The method of valuing defined benefits for annual allowance purposes will be a fixed rate multiplier of 16 – as opposed to the current multiplier of 10 – meaning that a £1,000 increase in annual pension benefit is now treated as being worth £16,000, instead of £10,000. Broadly speaking, annual increases in pension benefits are measured by comparing the value of the pension which would have been payable at the start, and end, of the year. Deferred members will be exempt, and the Government also says that it will include an allowance for revaluation of accrued rights for active members.

In addition, the carve-out from the annual allowance, which currently applies in the year the benefits are taken, is to be abolished, although there will be exemptions for serious (terminal) illhealth and death. There will be further consideration of an exemption for other cases of 'major' ill-health. However, the Government has rejected calls for further exemptions for redundancy or for members claiming enhanced protection.

There will be a new facility so that, where a member does exceed the annual allowance in any given year, unused allowance from up to three previous years will be available to offset against excess pension savings. It is hoped that this will mitigate the risk of members on lower to moderate incomes being caught by oneoff 'spikes' in accrual. Carry-forward will be available against an assumed annual allowance of £50,000 for the tax years 2008/09, 2009/10 and 2010/11.

Any benefits above the annual allowance would not be taxed at a fixed rate, but at a rate tailored to recoup the full marginal rate income tax relief that the member has benefited from.

Lifetime allowance changes

The lifetime allowance, the maximum level of benefits that a member can draw from all registered pension schemes without incurring penal tax charges, is currently set at £1.8m, but is to be reduced to £1.5m.

However, the Government is minded to do this only from 6 April 2012, recognising that before then it needs to consider ways of protecting individuals who have already made saving decisions based on the higher existing level.

Helpfully, the 'trivial commutation lump sum' will be de-linked from the lifetime allowance so that the maximum will remain £18,000, rather than fall to £15,000.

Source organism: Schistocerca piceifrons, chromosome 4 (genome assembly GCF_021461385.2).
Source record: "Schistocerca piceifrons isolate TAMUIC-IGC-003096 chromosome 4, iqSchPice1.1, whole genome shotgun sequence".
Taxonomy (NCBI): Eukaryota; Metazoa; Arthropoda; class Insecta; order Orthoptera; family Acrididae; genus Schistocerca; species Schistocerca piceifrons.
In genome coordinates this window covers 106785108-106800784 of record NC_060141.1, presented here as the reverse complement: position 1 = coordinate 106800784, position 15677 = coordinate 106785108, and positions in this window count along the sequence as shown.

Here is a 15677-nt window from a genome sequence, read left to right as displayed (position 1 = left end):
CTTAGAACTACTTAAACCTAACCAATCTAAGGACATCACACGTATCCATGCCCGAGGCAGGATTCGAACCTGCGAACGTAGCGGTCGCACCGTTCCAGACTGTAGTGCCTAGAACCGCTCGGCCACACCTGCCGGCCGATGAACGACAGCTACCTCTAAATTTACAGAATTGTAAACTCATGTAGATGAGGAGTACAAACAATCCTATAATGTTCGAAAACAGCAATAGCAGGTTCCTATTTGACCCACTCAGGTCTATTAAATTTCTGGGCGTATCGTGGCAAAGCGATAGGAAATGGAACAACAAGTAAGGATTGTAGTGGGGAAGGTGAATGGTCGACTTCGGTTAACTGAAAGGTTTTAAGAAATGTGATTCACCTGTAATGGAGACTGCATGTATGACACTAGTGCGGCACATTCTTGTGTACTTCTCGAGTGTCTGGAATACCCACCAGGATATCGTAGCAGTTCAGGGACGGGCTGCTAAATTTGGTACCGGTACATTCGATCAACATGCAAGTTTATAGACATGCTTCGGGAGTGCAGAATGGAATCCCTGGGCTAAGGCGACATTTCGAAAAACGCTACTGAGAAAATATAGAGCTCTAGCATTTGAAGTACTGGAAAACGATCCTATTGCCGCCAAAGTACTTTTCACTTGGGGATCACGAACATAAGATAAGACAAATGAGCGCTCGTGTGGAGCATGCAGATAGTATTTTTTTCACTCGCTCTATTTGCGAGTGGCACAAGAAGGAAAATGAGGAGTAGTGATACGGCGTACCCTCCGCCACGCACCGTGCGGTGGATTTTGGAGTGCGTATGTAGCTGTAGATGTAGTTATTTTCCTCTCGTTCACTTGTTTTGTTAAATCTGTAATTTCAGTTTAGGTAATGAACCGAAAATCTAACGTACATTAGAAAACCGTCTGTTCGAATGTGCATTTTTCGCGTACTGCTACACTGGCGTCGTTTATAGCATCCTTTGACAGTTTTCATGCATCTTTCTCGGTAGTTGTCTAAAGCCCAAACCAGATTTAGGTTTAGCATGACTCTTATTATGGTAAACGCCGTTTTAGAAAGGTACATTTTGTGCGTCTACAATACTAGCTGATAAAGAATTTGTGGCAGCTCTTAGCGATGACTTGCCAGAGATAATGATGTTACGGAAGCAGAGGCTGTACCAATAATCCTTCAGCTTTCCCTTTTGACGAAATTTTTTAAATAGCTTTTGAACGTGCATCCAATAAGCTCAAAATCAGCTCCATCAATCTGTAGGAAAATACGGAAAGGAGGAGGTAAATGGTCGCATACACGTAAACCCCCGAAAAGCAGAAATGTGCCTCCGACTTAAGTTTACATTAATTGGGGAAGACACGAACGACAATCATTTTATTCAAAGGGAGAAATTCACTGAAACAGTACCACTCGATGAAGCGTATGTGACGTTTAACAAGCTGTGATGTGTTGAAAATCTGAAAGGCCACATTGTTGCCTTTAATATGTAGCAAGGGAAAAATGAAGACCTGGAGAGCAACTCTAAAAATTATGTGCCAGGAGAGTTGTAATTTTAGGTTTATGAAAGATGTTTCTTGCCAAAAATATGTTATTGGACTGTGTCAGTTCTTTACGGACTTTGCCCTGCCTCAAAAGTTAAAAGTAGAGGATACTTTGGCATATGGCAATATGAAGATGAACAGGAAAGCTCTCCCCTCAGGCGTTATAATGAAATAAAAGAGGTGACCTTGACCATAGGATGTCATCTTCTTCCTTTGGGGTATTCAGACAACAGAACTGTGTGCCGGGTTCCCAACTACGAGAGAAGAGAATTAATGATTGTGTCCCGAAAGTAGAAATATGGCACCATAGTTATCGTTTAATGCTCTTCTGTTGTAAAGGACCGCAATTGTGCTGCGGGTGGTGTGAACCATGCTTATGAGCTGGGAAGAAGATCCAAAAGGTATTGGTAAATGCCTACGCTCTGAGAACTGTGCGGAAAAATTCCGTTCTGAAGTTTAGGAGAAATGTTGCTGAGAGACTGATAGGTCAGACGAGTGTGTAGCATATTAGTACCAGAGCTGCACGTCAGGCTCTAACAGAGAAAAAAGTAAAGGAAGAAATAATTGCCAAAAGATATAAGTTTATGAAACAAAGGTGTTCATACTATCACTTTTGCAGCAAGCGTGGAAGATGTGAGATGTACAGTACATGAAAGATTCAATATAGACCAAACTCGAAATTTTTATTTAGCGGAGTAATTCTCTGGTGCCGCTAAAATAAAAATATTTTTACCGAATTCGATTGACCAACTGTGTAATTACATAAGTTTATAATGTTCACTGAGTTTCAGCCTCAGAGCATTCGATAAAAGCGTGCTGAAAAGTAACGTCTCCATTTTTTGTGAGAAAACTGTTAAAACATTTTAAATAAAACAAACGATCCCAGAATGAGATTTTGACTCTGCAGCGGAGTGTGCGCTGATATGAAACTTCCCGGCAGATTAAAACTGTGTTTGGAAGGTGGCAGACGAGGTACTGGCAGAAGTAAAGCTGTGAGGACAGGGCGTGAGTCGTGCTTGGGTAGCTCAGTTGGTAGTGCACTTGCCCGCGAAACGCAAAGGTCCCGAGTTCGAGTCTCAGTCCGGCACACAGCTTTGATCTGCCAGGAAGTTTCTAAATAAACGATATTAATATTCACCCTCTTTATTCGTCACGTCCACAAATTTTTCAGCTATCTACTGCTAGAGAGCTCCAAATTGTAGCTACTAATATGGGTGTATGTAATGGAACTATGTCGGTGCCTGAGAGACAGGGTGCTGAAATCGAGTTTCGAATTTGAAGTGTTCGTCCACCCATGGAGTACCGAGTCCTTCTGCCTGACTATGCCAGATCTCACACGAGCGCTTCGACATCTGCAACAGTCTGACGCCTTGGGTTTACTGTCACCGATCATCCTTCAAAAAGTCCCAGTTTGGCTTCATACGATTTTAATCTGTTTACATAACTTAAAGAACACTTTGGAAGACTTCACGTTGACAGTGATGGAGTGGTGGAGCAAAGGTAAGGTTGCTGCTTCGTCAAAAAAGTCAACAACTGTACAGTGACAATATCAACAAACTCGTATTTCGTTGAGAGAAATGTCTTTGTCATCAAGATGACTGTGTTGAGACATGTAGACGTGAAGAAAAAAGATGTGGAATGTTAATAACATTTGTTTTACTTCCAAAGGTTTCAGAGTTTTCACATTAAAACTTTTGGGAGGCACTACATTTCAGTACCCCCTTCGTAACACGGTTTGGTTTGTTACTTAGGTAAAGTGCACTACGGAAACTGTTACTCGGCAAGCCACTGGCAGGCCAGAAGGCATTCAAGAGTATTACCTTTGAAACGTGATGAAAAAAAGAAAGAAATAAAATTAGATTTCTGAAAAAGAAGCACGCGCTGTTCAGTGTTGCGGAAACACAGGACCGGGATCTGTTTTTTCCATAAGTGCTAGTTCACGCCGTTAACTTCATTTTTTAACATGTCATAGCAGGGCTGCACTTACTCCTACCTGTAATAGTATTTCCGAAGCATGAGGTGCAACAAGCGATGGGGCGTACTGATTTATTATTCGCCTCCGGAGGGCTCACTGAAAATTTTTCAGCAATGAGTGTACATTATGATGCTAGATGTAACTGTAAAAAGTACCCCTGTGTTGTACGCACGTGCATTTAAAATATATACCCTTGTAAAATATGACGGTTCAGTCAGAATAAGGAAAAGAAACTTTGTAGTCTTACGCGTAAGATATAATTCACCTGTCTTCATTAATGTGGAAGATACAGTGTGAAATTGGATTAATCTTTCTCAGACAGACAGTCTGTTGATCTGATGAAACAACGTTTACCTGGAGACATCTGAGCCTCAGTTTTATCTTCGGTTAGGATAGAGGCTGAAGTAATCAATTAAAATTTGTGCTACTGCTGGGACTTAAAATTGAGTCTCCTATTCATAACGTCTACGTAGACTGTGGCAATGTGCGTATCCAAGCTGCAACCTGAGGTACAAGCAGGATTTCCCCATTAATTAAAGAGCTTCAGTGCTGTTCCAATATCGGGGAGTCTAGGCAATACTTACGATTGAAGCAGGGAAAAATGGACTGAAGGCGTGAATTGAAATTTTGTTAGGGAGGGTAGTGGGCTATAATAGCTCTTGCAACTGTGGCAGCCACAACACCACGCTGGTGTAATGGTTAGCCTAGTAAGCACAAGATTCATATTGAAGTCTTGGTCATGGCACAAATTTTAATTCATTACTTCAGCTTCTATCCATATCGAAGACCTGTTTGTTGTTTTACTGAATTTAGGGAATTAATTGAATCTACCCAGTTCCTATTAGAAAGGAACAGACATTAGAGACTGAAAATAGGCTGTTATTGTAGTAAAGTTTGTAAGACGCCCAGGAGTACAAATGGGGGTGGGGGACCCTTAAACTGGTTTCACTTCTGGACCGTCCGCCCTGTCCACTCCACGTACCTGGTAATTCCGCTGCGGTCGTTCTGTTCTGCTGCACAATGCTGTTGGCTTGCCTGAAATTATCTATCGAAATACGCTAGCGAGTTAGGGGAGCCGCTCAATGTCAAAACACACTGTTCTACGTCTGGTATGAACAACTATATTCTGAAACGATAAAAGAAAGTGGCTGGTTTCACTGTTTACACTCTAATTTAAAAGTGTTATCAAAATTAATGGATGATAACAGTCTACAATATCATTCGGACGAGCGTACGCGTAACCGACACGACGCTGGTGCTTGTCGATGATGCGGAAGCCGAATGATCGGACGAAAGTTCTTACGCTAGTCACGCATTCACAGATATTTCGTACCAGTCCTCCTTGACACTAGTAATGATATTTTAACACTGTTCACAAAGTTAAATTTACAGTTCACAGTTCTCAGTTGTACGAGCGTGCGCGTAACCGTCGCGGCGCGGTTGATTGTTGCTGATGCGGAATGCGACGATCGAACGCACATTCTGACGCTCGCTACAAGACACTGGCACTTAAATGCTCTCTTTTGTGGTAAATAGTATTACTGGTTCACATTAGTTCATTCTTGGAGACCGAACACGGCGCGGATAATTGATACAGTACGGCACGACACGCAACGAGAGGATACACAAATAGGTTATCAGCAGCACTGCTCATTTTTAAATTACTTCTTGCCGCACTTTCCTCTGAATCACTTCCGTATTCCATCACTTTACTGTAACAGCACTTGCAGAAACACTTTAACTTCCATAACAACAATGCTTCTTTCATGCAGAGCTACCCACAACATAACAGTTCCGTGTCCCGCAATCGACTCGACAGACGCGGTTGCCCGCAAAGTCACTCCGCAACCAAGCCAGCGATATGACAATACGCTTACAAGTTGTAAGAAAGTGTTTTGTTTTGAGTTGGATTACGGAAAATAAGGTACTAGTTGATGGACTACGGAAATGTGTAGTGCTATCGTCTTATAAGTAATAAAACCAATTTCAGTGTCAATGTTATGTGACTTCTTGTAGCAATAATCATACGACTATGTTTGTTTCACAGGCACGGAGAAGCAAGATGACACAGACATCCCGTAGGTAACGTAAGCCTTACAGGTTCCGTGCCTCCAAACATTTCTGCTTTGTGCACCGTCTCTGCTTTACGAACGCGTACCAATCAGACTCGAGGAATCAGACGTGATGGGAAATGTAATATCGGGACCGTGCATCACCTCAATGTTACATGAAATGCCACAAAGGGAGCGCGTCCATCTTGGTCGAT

The Government has stated that employee benefit trusts (EBT) and employer financed retirement benefit schemes (EFRBS) are to be "no more attractive than other forms of remuneration". The draft legislation for the Finance Bill 2011 is designed to ensure that income tax and national insurance contributions (NICs) on employment income are not avoided or deferred through the use of trusts or other intermediaries, including EBT's and EFRBS. This is in keeping with the changes to the pensions tax regime from April 2011.

The legislation will have effect on and after 6 April 2011 and apply to rewards which are earmarked for an individual employee or otherwise made available on and after that date. In addition, anti-forestalling provisions apply to the payment of sums and the provision of readily convertible assets for the purposes of securing the payment of sums (including loans) where the sum is paid or the asset is provided between 9 December 2010 and 5 April 2011 where, if paid or provided on or after 6 April 2011, they would be caught by the legislation.

Child benefit

The changes in child benefit and its removal for higher rate taxpayers may have a significant effect on a number of employees. A possible solution would be to offer employees salary sacrifice for pension contributions.

The content of this article is intended to provide a general guide to the subject matter. Specialist advice should be sought about your specific circumstances.